Foreign Owned Property and Financial Accounts
The 2016 tax deadline quickly approaching and I thought it would be appropriate to discuss a couple of lesser known tax traps that clients have been caught in by the IRS. They involve foreign owned bank accounts and foreign owned property. Even though you may not have not opened the account or purchased the property personally, you must disclose it on your taxes to avoid huge penalties from the IRS. Given that we are a country of immigrants, this most often occurs when a relative leaves you money or property abroad in the form of an inheritance. No matter how big or small, any instance of ownership requires disclosure to the IRS to be safe. The two forms below are for your reference:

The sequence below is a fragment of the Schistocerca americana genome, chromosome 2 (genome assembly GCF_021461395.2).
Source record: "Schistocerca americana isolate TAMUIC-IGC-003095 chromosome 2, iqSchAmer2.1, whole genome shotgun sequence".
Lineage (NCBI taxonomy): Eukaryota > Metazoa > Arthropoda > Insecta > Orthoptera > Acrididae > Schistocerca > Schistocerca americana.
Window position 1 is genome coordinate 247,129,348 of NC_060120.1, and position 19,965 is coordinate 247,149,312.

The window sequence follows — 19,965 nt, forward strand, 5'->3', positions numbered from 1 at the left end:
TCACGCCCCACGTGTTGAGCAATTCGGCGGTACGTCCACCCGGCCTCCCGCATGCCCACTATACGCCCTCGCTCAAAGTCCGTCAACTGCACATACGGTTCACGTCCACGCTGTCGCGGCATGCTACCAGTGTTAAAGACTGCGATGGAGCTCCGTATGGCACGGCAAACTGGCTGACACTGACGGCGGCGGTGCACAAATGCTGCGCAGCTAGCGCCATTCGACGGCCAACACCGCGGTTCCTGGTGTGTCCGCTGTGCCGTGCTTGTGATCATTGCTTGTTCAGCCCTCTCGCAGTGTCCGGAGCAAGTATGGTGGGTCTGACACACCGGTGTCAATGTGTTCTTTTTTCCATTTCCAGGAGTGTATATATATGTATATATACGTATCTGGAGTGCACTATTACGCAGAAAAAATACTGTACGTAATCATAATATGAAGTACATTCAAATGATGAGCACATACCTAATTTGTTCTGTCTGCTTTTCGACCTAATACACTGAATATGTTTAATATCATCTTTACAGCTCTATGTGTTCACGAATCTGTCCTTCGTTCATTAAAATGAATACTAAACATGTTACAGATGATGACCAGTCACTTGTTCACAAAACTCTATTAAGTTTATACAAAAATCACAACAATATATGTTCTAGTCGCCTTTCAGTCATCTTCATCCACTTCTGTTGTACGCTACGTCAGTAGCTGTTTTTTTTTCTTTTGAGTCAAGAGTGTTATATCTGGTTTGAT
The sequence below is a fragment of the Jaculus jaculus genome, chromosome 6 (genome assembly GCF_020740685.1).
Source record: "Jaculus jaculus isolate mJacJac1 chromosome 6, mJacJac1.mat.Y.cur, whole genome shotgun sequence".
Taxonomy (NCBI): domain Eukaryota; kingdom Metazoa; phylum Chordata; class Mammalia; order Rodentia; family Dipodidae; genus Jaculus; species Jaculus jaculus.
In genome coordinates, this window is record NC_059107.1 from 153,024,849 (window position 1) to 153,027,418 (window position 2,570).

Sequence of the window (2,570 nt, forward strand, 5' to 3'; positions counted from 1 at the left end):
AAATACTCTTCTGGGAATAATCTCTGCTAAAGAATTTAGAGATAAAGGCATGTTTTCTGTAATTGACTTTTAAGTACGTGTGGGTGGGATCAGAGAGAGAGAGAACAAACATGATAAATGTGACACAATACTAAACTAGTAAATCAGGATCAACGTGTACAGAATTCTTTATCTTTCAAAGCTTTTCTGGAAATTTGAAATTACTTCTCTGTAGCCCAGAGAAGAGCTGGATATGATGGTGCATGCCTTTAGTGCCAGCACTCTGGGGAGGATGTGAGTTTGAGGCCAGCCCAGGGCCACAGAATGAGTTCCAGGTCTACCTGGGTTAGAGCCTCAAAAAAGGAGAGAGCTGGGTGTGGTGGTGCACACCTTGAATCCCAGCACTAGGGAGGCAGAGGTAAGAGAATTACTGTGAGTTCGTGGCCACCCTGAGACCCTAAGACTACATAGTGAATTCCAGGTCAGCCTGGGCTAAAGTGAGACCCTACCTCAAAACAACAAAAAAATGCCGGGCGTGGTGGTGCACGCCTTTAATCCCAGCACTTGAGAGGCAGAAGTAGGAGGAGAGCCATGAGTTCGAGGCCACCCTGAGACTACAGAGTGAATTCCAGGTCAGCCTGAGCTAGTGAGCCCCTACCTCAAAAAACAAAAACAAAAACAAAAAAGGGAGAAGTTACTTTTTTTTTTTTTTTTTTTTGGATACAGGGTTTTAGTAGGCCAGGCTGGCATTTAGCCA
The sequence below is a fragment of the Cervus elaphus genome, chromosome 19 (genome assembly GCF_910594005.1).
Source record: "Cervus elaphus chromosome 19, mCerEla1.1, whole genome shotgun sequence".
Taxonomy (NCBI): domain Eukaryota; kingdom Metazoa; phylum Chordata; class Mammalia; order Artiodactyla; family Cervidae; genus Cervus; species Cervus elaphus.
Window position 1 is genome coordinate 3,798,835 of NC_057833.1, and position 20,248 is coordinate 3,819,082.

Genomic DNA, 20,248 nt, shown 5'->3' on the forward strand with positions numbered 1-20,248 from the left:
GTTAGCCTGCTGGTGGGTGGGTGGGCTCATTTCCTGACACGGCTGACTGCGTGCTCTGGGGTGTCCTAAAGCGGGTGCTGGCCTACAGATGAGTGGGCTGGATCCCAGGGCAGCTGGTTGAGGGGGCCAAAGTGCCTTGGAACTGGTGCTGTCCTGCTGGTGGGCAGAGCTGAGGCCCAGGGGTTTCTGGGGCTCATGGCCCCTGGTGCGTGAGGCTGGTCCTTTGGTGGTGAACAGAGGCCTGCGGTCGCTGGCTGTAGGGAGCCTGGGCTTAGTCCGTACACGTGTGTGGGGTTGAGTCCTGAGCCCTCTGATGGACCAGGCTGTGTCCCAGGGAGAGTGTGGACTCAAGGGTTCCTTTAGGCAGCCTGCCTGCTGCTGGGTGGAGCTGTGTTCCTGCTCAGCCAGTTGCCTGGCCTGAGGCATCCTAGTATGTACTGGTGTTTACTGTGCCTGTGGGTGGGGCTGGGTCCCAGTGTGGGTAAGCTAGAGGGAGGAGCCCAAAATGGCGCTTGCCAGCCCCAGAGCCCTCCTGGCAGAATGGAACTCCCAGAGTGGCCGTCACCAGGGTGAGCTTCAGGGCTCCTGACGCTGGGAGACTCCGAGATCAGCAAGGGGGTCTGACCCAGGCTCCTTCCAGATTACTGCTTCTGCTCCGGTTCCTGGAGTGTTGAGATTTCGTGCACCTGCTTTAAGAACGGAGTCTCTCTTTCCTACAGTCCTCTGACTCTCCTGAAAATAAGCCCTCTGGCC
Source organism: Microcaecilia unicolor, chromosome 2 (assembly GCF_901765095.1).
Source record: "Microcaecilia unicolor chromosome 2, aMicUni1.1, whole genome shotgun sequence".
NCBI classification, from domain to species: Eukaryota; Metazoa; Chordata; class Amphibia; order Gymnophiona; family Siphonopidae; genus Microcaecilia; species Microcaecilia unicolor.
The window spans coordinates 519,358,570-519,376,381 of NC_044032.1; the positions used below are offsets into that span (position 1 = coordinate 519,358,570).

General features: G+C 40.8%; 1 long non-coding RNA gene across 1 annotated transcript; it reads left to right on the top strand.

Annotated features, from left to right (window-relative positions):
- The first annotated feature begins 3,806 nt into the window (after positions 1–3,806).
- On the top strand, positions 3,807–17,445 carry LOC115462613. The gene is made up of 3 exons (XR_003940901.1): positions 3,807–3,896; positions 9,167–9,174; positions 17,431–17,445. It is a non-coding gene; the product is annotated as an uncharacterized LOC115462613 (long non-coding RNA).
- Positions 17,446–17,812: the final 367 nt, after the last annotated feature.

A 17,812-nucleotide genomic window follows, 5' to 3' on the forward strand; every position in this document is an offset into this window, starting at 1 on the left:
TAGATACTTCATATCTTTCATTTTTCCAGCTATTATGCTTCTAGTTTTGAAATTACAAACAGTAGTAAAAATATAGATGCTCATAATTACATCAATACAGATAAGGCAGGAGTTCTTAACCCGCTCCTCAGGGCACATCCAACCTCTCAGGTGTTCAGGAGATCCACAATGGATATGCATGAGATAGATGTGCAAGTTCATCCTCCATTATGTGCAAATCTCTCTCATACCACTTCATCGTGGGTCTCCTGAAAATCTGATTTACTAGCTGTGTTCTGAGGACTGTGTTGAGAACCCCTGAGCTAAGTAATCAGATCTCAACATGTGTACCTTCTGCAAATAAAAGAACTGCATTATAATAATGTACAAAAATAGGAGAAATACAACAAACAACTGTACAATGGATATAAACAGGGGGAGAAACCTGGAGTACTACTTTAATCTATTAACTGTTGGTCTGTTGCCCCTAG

• Report of Foreign Bank and Financial Accounts (FBAR)
• Form 8938 – Statement of Specified Foreign Financial Assets (Property)
Penalties for non-disclosure typically start at $10,000 per year per incident. This means that any oversites in the past need to be corrected with an amended tax return to include any missing forms to be in compliance.
Some try to avoid direct ownership of property outside the US by establishing a corporation in the country in which that the property is located so that the corporation owns the property and not the US citizen. But here is the catch. If you purchased the real estate and placed the title and ownership inside a corporation (i.e. foreign corporation) then you typically will have a CFC – a controlled foreign corporation. This would then require you complete a Form 5471 and include it in your tax filing. The penalties for failure to do so begin at $10,000 for each year you did not file the form.
In short, there are a number of advantages of ownership of asset outside of the United States. However you should do it with full disclosure to the IRS to avoid hefty penalties. If you find yourself in this situation you should immediately consult your tax professional.